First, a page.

2.1 Peristeen (Coloplast) is a transanal irrigation system for managing bowel dysfunction. The company's instructions for use in this indication recommend that it should be used every other day to empty the rectum and distal sigmoid colon, in order to prevent uncontrolled bowel movements (faecal incontinence) or to relieve and prevent constipation. Peristeen is usually self-administered while sitting on a toilet, commode or shower chair. It comprises a rectal catheter with inflatable balloon, a manual control unit with pump, leg straps and a bag to hold water. Peristeen uses a constant-flow pump which does not rely on gravity so that the user does not need to hang the bag up for the water to flow. Peristeen needs a new catheter each time it is used.
2.2 The cost of Peristeen is £76.28 per system (comprising a Peristeen pump, 2 catheters, 2 straps and a water bag) and £132.95 per consumable pack of 15 catheters and replacement water bag (excluding VAT).
2.3 The claimed benefits of Peristeen in the case for adoption presented by the company are that it:
improves symptoms and reduces the severity of chronic constipation
reduces the severity and frequency of faecal incontinence
improves quality of life for people with bowel dysfunction
reduces the incidence, frequency and costs associated with urinary tract infections
reduces the rate of stoma surgery
reduces the cost of treating neurogenic bowel dysfunction in people who have already had unsuccessful standard care
reduces the rate of hospitalisation in people with neurogenic bowel dysfunction.
2.4 Bowel dysfunction may be caused by a neurogenic disorder (such as spinal cord injury, spina bifida, multiple sclerosis or Parkinson's disease), or by a non-neurogenic disorder (such as injury to the rectum or bowel, slow transit constipation or obstructed defaecation symptoms).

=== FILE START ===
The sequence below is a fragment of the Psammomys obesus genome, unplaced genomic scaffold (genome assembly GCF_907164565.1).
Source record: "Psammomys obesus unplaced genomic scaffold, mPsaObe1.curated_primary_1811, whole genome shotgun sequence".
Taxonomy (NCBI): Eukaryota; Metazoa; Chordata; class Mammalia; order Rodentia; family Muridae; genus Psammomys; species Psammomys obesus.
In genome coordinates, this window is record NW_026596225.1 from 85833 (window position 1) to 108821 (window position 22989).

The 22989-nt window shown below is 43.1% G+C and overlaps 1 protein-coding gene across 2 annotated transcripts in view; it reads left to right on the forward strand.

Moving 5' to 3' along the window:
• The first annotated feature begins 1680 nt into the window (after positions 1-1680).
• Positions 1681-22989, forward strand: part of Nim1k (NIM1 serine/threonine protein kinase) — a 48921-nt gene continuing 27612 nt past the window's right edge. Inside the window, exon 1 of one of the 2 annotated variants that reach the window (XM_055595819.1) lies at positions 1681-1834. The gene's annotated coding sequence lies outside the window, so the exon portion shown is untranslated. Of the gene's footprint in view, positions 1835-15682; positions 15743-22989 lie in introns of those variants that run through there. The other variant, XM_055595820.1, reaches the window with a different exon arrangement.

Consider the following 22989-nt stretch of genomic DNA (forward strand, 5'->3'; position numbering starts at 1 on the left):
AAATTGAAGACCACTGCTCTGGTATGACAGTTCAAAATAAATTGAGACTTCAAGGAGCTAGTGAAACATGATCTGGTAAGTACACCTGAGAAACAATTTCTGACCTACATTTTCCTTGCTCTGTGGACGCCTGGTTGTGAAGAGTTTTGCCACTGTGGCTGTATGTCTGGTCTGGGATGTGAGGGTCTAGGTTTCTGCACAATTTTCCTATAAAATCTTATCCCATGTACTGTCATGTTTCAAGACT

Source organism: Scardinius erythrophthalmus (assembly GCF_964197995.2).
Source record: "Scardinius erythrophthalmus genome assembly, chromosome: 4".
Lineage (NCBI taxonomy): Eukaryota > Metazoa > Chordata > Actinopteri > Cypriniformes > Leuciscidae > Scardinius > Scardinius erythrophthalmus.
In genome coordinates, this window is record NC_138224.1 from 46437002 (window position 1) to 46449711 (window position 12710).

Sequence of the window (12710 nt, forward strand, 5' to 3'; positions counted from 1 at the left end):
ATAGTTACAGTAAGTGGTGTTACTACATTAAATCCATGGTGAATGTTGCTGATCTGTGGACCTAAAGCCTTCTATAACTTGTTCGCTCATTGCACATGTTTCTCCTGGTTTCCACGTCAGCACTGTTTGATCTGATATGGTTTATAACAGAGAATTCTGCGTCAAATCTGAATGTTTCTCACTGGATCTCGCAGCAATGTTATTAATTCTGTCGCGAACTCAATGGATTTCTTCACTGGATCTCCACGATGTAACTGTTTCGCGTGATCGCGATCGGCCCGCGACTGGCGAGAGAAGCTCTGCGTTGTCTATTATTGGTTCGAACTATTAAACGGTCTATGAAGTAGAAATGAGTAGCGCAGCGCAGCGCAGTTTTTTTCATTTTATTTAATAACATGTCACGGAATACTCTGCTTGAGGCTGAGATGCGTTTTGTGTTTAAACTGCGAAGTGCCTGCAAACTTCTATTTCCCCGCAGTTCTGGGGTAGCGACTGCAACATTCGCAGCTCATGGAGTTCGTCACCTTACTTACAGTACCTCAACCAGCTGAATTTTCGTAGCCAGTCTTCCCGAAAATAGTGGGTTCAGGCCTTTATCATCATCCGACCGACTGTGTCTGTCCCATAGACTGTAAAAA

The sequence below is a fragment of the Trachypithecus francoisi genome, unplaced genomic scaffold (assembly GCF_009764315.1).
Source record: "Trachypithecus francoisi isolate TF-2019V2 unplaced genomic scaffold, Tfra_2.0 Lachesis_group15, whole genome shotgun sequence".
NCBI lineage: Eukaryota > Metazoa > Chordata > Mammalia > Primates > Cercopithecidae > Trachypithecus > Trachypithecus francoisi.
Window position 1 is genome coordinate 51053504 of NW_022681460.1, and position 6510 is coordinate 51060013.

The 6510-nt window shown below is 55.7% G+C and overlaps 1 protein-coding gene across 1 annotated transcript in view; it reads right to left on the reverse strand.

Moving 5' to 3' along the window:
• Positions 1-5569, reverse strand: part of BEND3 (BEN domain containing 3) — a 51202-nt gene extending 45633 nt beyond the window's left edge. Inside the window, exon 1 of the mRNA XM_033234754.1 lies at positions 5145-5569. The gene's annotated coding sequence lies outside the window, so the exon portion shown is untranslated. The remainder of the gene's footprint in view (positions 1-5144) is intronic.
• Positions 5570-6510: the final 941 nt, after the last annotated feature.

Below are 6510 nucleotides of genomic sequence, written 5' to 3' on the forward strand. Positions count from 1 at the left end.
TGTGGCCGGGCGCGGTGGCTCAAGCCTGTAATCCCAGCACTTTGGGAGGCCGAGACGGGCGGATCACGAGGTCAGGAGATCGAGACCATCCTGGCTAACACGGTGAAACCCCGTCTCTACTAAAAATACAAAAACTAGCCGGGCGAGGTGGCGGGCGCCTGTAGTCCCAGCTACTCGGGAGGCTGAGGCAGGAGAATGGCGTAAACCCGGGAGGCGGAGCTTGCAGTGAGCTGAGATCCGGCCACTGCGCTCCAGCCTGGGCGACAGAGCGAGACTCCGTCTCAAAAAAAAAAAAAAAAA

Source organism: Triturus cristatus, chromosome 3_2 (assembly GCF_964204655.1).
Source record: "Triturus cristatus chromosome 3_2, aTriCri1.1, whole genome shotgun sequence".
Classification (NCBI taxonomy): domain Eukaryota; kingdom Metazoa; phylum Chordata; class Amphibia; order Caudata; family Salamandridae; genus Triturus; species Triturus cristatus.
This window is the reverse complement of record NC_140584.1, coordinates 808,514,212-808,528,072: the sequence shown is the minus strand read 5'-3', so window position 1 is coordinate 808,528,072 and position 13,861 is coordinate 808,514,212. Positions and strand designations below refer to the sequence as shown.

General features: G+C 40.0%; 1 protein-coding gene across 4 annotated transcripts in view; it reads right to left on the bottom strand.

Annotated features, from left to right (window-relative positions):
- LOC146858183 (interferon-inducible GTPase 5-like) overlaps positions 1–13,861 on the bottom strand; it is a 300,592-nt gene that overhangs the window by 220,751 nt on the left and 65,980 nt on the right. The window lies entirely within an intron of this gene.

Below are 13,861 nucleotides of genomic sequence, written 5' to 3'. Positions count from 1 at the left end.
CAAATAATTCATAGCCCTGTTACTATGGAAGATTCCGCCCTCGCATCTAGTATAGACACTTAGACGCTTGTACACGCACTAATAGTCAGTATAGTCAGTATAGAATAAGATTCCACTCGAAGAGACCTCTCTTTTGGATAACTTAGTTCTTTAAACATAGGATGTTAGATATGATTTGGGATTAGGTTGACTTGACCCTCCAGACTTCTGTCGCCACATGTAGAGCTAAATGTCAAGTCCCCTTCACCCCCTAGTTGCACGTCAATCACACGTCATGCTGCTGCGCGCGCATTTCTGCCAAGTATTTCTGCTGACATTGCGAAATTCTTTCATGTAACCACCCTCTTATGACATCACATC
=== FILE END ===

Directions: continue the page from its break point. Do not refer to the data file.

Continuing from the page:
2.5 Current treatment options for bowel dysfunction include medication (oral drugs, suppositories and enemas), changes to diet, physiotherapy and surgery. People with bowel dysfunction may also be offered training to help manage their symptoms at home, using biofeedback, bowel washouts and manual removal of faeces.
2.6 The NICE guideline on managing faecal incontinence in adults states that a combination of management strategies is likely to be needed. People with faecal incontinence should therefore be offered advice on a range of coping strategies and treatment options and are encouraged to find the methods that work best for them. There is currently no NICE guidance on managing bowel dysfunction in children.
2.7 If bowel continence cannot be achieved by medication, changes to diet and physiotherapy and long-term management strategies such as transanal irrigation should be considered. A number of different transanal irrigation systems, including Peristeen, are available. Clinicians and patients should discuss the options available and may try a number of devices before settling on a preferred system. Some patients may need or prefer surgery, most often a colostomy, ileostomy or a procedure to allow treatment with anterograde continence enemas (ACE procedure).